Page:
A: a. Do your research on the agent you’re dealing with and make sure that they’re both knowledgeable and trustworthy. b. As a buyer, you’ll also have your own solicitor to represent you in the transaction, so do your research on them too and appoint your own solicitor whenever you can, so that you know they’re unbiased and uninfluenced by the selling side. The solicitor will perform all the requisite checks to ensure that the paperwork is in order. c. Make sure that you get a professional survey done, before the exchange, to ensure that there are no major issues that might be costly, down the line.
Q11. How much cash do I need to buy a UK investment property
A: You need to have upwards of £50k for an investment property, irrespective of whether you’re leveraging or not. If you’re paying cash, it’s possible to be all in at that level and if you’re mortgaging, then you’ll need at least that amount as a deposit.
Q12. What kind of rental yields and capital appreciation can I expect to receive from a UK residential investment property
A: All things being equal, the location and type of property will affect both of these figures. In a normal market, if you’ve done your due diligence properly, you can expect to see annual rental yields of 3 up to 9% and annual capital appreciation of 3 up to around 10%.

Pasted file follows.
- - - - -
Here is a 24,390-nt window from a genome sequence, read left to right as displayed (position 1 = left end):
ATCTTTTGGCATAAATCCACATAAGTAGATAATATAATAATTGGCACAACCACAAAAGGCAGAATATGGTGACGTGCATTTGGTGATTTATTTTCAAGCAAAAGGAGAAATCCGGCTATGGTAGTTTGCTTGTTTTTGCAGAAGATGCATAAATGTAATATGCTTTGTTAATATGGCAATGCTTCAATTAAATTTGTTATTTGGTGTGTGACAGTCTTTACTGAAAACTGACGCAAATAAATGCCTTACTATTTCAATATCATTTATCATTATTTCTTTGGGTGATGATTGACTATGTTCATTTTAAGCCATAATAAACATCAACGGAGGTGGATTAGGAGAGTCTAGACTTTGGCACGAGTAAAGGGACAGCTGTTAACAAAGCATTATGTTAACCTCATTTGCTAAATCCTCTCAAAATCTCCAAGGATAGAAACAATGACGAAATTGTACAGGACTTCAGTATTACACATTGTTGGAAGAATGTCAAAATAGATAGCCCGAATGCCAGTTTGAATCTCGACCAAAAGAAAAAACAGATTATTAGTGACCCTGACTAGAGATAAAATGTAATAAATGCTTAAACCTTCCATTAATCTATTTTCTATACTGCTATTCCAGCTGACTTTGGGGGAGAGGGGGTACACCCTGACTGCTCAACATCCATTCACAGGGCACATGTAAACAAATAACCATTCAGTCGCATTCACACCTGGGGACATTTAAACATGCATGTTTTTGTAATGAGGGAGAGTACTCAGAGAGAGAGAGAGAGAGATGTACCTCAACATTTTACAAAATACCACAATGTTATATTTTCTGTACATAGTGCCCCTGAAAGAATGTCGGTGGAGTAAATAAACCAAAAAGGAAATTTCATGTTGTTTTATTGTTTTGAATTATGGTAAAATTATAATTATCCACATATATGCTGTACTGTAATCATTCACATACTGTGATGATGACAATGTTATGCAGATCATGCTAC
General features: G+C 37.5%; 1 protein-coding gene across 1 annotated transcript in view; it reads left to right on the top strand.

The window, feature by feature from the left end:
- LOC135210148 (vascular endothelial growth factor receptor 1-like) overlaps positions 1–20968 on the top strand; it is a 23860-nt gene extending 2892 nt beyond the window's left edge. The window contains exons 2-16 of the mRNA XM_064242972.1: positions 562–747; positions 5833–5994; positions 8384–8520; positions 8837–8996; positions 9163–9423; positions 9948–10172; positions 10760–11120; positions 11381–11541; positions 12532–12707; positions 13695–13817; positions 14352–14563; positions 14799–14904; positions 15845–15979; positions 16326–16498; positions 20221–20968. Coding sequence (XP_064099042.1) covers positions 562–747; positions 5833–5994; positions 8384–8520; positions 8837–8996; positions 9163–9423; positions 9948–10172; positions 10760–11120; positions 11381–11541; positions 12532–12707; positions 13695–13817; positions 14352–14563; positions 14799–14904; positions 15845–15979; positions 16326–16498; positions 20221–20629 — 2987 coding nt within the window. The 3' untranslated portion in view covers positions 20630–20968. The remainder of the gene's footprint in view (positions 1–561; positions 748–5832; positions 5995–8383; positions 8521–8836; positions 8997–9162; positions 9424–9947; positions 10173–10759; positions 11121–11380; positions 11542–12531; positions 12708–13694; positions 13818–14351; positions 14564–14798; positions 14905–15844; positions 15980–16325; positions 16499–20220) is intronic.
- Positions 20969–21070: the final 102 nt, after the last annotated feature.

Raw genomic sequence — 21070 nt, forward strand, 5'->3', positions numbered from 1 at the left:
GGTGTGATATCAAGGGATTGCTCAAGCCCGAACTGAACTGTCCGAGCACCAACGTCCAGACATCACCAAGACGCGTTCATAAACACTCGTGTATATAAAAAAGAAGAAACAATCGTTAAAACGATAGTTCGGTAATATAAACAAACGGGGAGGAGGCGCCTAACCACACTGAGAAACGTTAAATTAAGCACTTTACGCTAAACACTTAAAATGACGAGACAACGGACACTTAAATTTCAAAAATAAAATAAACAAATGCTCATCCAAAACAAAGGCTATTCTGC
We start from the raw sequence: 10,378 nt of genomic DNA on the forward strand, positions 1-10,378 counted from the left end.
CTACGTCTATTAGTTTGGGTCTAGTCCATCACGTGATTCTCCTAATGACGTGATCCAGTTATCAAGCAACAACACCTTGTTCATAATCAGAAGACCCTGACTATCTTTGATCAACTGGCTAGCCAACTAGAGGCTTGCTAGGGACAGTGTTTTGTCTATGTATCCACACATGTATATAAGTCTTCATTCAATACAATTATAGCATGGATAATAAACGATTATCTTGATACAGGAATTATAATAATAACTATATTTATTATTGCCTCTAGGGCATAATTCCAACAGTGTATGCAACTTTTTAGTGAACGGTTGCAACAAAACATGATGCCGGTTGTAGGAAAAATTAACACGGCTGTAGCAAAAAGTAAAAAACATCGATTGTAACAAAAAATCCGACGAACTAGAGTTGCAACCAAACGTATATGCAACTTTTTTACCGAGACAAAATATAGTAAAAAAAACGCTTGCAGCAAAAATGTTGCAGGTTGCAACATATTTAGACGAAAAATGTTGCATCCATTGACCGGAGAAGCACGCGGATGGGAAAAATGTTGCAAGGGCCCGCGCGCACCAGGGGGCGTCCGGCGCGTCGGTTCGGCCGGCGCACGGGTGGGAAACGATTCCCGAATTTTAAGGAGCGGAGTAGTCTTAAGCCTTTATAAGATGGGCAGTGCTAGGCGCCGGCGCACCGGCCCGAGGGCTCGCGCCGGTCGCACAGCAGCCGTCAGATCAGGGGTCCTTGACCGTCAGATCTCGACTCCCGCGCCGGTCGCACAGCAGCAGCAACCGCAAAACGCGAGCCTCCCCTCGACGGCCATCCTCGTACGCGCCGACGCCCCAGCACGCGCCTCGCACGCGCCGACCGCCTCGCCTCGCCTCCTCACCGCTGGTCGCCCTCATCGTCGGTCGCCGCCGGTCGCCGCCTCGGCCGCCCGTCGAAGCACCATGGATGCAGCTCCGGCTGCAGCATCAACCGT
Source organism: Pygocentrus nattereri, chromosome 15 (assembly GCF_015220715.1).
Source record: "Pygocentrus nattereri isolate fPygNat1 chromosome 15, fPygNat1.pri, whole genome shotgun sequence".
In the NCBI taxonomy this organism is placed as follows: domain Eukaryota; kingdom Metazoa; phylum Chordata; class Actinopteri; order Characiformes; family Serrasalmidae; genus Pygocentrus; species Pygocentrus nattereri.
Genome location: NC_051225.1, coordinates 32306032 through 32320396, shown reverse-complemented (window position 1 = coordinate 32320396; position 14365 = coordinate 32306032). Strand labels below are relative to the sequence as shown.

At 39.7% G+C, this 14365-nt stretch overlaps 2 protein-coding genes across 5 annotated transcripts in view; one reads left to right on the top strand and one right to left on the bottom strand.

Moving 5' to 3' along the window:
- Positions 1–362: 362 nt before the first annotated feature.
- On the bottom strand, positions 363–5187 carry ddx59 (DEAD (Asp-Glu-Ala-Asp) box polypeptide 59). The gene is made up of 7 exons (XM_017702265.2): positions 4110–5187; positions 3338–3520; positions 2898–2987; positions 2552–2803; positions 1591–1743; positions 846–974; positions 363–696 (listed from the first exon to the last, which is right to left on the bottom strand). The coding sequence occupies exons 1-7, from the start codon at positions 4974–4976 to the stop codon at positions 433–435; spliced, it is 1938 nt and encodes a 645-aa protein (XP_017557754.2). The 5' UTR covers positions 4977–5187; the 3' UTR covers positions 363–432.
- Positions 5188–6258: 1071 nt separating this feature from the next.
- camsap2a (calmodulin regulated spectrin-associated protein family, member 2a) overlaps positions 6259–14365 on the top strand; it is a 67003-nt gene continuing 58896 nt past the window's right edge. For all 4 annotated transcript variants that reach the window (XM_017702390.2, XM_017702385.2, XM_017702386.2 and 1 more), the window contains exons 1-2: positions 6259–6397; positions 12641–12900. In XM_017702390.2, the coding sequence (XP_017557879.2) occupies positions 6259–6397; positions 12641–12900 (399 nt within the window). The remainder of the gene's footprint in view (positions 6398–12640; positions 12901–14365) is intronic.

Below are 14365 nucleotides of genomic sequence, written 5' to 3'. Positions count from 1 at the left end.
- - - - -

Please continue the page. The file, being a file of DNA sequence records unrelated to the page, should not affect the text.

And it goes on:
Q13. What are the different kinds of residential properties available in the UK
A: a. In terms of houses, you get detached, semi-detached, terraced. End-of-Terrace. b. In terms of flats, you get flats (otherwise known as apartments), converted flats, split-level flats and studios.
Q14. What are the 2 main types of tenure (right to possess) for residential properties in the UK
A: There are 2 main kinds of tenure, being: a. Freehold, where you not only own the property (building) but the land upon which the property is built for an unlimited period; b. Leasehold, where you own the property (building) for a set period (anything up to 999 years, subject to the title), but not the land that it’s built on, as that’s owned by someone else, called the freeholder; c. A hybrid of the 2, where the leaseholder owns a share of the freehold.
Q15. Is it difficult to get a mortgage for a leasehold
A: It’s not difficult at all unless there are certain adverse conditions present, such as a. There are less than 70 years left on the lease; b. The service charges and/or ground rent are/is too high; c. The flat is in a high-rise building with cladding issues; d. It is smaller than 30m² in the case of buy-to-let.